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A Symphony Out Of Tune

By Michael Contopoulos, Director of Fixed Income

With inflation surprising to the upside and lasting longer than most expect, we believe investors will need to rethink portfolio management and what it means to own a balanced portfolio. Below we address many of the questions related to our view on inflation and its implications for the future.

Question: What is RBA’s view on what appears to be booming inflation and the potential for stagflation?

Prices have clearly surprised to the upside and have already lasted for longer than most expected. In fact, today’s supply disruptions have now surpassed the duration of the 1973/1974 oil embargo. The real question is how long will these inflationary pressures persist? Regarding stagflation, we see nothing in the data to suggest this problem. Stagflation consists of rising unemployment and low growth with higher inflation. Today, and we think for the foreseeable future, we have the opposite: falling unemployment, strong growth, and though high, what will likely be moderating inflation later next year.

Question: Can you explain transitory versus persistent inflation?

Persistent inflation refers to changes to the structural inflationary dynamic. We see three main reasons why inflation may be structurally higher in the coming years.

  • A reversal of globalization
  • Wage pressure
  • Baby boomers evolving from a generation of savers to a generation of spenders

Transitory is less time-dependent and is more a function of whether there are reasons why the inflationary impulse might subside. For example, it is likely that at some point manufacturing capacity will increase as employees come back to the workforce.

Ultimately, we think secular forces – deglobalization, wage pressures, the aging population– will tilt inflation above 2% for longer than expected. Additionally, transitory factors can become persistent if inflation expectations increase and remain elevated, creating difficult choices for the Fed down the road.

Question: Does the Fed changing their inflation mandate to an average of 2% change anything?

The longer the Fed goes without tightening policy because they want inflation to average 2%, the more inflation expectations could increase, the more persistent they may become, and the harder it could be for the Fed to rein it in. Under such circumstances, the Fed could risk losing control of the inflation narrative, thereby necessitating faster monetary tightening, and causing a slowdown in economic growth. Though we don’t think the Fed will aggressively hike rates in 2022 – as the high inflation we see today begins to fall – we do believe risks created by the average inflation mandate exist if inflation expectations continue to increase.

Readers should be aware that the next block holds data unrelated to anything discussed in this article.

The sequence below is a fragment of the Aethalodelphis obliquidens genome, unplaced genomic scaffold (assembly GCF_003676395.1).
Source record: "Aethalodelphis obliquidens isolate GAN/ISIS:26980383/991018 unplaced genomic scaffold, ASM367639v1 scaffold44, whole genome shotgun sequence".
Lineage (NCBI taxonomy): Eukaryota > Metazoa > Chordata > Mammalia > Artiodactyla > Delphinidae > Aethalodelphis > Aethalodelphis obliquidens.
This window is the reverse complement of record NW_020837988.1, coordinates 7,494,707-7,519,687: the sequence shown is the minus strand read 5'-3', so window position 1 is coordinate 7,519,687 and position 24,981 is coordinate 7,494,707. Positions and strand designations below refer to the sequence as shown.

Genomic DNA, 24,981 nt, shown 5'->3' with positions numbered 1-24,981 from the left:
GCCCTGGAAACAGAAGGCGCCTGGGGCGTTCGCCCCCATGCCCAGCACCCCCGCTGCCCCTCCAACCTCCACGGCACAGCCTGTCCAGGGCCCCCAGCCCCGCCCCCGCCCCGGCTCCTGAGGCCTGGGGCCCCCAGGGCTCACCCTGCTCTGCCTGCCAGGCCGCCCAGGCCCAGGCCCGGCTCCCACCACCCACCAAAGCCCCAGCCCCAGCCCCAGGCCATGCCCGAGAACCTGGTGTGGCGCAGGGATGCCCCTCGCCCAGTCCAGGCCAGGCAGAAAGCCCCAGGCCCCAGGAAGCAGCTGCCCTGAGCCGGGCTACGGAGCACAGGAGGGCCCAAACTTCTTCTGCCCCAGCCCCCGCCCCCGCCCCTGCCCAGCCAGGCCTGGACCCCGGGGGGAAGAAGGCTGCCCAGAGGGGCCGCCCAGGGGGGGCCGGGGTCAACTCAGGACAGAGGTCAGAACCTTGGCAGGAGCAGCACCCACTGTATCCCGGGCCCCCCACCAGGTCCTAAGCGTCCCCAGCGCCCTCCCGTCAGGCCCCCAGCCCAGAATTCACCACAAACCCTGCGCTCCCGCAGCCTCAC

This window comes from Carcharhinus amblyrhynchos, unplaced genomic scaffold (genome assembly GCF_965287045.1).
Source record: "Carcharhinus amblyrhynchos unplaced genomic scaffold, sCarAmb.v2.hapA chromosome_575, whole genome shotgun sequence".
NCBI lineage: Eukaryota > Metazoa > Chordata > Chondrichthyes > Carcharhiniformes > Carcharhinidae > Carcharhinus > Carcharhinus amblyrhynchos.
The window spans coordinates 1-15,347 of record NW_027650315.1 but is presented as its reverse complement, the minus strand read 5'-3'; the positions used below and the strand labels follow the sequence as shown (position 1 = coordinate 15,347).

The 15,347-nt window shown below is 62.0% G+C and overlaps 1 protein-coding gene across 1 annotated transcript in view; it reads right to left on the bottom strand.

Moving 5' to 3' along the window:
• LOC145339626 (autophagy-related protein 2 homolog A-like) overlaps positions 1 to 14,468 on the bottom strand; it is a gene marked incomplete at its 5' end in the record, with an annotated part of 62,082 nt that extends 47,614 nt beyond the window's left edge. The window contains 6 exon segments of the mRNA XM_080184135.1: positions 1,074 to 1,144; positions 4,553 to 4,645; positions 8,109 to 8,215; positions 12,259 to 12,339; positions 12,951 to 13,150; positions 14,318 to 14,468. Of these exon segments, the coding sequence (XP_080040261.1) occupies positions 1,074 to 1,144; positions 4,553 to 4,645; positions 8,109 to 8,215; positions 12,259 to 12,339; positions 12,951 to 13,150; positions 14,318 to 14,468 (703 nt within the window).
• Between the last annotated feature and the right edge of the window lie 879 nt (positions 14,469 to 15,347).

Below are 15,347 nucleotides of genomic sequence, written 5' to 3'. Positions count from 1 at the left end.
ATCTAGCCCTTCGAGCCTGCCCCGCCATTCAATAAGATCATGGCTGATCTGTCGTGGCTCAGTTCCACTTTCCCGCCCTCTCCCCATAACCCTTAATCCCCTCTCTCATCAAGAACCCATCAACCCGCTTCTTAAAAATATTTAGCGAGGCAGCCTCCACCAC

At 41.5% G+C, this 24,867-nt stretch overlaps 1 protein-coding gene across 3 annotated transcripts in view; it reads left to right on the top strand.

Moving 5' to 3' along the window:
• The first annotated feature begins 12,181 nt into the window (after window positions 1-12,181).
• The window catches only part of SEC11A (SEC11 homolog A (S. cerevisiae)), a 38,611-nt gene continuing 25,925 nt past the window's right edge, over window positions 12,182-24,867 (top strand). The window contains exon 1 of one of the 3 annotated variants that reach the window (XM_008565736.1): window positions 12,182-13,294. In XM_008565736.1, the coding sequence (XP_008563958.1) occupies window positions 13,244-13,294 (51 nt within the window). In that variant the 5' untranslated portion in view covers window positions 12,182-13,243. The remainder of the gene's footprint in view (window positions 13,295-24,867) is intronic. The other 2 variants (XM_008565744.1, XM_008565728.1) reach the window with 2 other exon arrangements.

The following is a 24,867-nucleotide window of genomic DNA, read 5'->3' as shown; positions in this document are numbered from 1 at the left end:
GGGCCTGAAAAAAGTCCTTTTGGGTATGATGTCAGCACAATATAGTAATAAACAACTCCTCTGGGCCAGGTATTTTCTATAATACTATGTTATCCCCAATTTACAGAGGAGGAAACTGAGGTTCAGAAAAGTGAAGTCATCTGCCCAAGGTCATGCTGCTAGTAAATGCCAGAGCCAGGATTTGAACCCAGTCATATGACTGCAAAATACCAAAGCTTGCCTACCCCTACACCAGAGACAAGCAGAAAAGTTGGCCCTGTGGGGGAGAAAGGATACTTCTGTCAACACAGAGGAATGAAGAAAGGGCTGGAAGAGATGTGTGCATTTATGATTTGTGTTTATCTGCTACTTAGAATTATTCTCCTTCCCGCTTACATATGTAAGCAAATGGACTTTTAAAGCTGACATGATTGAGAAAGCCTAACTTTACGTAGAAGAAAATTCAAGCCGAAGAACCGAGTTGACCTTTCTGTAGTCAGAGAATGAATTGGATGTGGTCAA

Question: We hear a lot about supply chain bottlenecks, can you explain what that means?

Supply chain bottlenecks are just a way of saying there is a mismatch between production and demand. COVID shut down manufacturing for lengthy periods of time and demand was only shut down for a fraction of that time. That mismatch created a situation where manufacturing couldn’t keep up with demand and employers couldn’t keep up with hiring enough people to meet that demand.

What has made things worse is that the supply chain is a global network, and the recovery from the pandemic has been very uneven. Since the 1970s, companies have increased the outsourcing of production, particularly of sophisticated products, to increase margins while keeping costs down for consumers. One way to think about the global supply chain is like a symphony: If one instrument is off, suddenly, the entire orchestra is off. When all the world’s recoveries are at different stages it’s very hard for this symphony to be in sync any time soon, in our view.

Question: If labor shortages are a key to supply chain issues, why have those not yet alleviated themselves?

We think labor shortages can be explained by a combination of government assistance during the pandemic, mobility of labor creating alternatives for the workforce, a lack of childcare options, a decrease in immigration, and older workers not returning after the covid shutdown. None of these issues likely resolve quickly.

Question: What are the market implications of these inflationary dynamics?

We believe investors should be overweight inflationary assets like Energy and Materials, as well as overweight sectors that will do well in a higher rate and steeper yield curve environment, like Financials.

On the flip side of the coin, we believe investors should be underweight growth and speculative Technology as these areas behave as long duration assets. If we’re right that inflation will drive interest rates higher, then a company whose valuation is based on future earnings should be worth less in today’s dollars.

In fixed income, we prefer having exposure to credit risk rather than interest rate risk. We also prefer inflation protected securities like TIPS, curve steepeners, and cash-like instruments. We want to position the portfolio in a low duration manner and underweight Treasuries.

Question: Any final thoughts, advice, projections?

If we’re right on the inflationary environment lasting for longer than expected and at a higher rate than expected, then portfolio management is going to have to change. The traditional 60/40 portfolio could have a lot of trouble performing to the level it has in the past, especially if rates going higher is the reason for lower equity prices. We think the way investors manage their portfolio needs to be more balanced across the different risks. That’s a totally new dynamic we don’t think most money managers have thought about for the last 20 years.


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